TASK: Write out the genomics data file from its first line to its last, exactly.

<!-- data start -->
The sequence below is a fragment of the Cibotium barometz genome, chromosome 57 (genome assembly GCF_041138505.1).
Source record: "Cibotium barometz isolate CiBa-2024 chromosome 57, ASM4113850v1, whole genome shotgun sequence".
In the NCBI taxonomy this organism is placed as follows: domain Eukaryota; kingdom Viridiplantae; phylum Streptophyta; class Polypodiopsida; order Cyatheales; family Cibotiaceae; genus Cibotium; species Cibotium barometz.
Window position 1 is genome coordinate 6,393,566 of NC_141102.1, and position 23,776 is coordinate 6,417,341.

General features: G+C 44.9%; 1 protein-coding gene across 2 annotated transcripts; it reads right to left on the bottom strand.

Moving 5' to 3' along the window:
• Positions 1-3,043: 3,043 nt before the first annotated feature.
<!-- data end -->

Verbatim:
The sequence below is a fragment of the Cibotium barometz genome, chromosome 57 (genome assembly GCF_041138505.1).
Source record: "Cibotium barometz isolate CiBa-2024 chromosome 57, ASM4113850v1, whole genome shotgun sequence".
In the NCBI taxonomy this organism is placed as follows: domain Eukaryota; kingdom Viridiplantae; phylum Streptophyta; class Polypodiopsida; order Cyatheales; family Cibotiaceae; genus Cibotium; species Cibotium barometz.
Window position 1 is genome coordinate 6,393,566 of NC_141102.1, and position 23,776 is coordinate 6,417,341.

General features: G+C 44.9%; 1 protein-coding gene across 2 annotated transcripts; it reads right to left on the bottom strand.

Moving 5' to 3' along the window:
• Positions 1-3,043: 3,043 nt before the first annotated feature.